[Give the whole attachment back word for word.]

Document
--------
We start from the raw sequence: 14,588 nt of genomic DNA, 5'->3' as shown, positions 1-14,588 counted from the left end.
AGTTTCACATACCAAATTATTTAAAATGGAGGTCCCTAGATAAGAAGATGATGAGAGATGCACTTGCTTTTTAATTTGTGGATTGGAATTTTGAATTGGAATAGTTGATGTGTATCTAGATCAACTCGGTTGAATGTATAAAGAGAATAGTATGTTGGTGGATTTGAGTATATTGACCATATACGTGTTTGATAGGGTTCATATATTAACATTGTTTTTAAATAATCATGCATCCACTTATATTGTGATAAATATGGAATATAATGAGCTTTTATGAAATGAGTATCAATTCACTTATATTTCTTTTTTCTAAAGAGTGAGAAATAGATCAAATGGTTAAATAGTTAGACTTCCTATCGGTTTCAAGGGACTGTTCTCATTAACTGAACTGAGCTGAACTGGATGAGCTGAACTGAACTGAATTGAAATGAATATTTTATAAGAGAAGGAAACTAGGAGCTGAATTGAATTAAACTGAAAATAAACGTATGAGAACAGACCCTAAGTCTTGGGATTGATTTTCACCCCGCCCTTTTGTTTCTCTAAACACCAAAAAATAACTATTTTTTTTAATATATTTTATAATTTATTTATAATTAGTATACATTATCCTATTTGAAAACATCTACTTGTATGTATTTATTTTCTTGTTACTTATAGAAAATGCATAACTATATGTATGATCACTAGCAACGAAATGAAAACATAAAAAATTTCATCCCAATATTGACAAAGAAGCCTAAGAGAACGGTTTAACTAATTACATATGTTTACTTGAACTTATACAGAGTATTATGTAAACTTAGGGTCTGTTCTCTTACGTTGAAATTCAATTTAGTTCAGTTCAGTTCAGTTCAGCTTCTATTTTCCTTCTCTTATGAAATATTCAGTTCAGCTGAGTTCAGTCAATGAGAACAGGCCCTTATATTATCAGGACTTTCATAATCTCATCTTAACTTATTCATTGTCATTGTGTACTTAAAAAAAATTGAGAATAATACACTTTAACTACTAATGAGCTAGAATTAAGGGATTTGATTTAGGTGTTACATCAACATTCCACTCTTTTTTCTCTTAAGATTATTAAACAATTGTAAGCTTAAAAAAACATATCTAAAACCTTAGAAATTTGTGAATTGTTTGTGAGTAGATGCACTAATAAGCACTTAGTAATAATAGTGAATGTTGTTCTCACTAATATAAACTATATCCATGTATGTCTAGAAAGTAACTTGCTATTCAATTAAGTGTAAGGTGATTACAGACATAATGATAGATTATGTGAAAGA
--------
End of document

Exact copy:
We start from the raw sequence: 14,588 nt of genomic DNA, 5'->3' as shown, positions 1-14,588 counted from the left end.
AGTTTCACATACCAAATTATTTAAAATGGAGGTCCCTAGATAAGAAGATGATGAGAGATGCACTTGCTTTTTAATTTGTGGATTGGAATTTTGAATTGGAATAGTTGATGTGTATCTAGATCAACTCGGTTGAATGTATAAAGAGAATAGTATGTTGGTGGATTTGAGTATATTGACCATATACGTGTTTGATAGGGTTCATATATTAACATTGTTTTTAAATAATCATGCATCCACTTATATTGTGATAAATATGGAATATAATGAGCTTTTATGAAATGAGTATCAATTCACTTATATTTCTTTTTTCTAAAGAGTGAGAAATAGATCAAATGGTTAAATAGTTAGACTTCCTATCGGTTTCAAGGGACTGTTCTCATTAACTGAACTGAGCTGAACTGGATGAGCTGAACTGAACTGAATTGAAATGAATATTTTATAAGAGAAGGAAACTAGGAGCTGAATTGAATTAAACTGAAAATAAACGTATGAGAACAGACCCTAAGTCTTGGGATTGATTTTCACCCCGCCCTTTTGTTTCTCTAAACACCAAAAAATAACTATTTTTTTTAATATATTTTATAATTTATTTATAATTAGTATACATTATCCTATTTGAAAACATCTACTTGTATGTATTTATTTTCTTGTTACTTATAGAAAATGCATAACTATATGTATGATCACTAGCAACGAAATGAAAACATAAAAAATTTCATCCCAATATTGACAAAGAAGCCTAAGAGAACGGTTTAACTAATTACATATGTTTACTTGAACTTATACAGAGTATTATGTAAACTTAGGGTCTGTTCTCTTACGTTGAAATTCAATTTAGTTCAGTTCAGTTCAGTTCAGCTTCTATTTTCCTTCTCTTATGAAATATTCAGTTCAGCTGAGTTCAGTCAATGAGAACAGGCCCTTATATTATCAGGACTTTCATAATCTCATCTTAACTTATTCATTGTCATTGTGTACTTAAAAAAAATTGAGAATAATACACTTTAACTACTAATGAGCTAGAATTAAGGGATTTGATTTAGGTGTTACATCAACATTCCACTCTTTTTTCTCTTAAGATTATTAAACAATTGTAAGCTTAAAAAAACATATCTAAAACCTTAGAAATTTGTGAATTGTTTGTGAGTAGATGCACTAATAAGCACTTAGTAATAATAGTGAATGTTGTTCTCACTAATATAAACTATATCCATGTATGTCTAGAAAGTAACTTGCTATTCAATTAAGTGTAAGGTGATTACAGACATAATGATAGATTATGTGAAAGA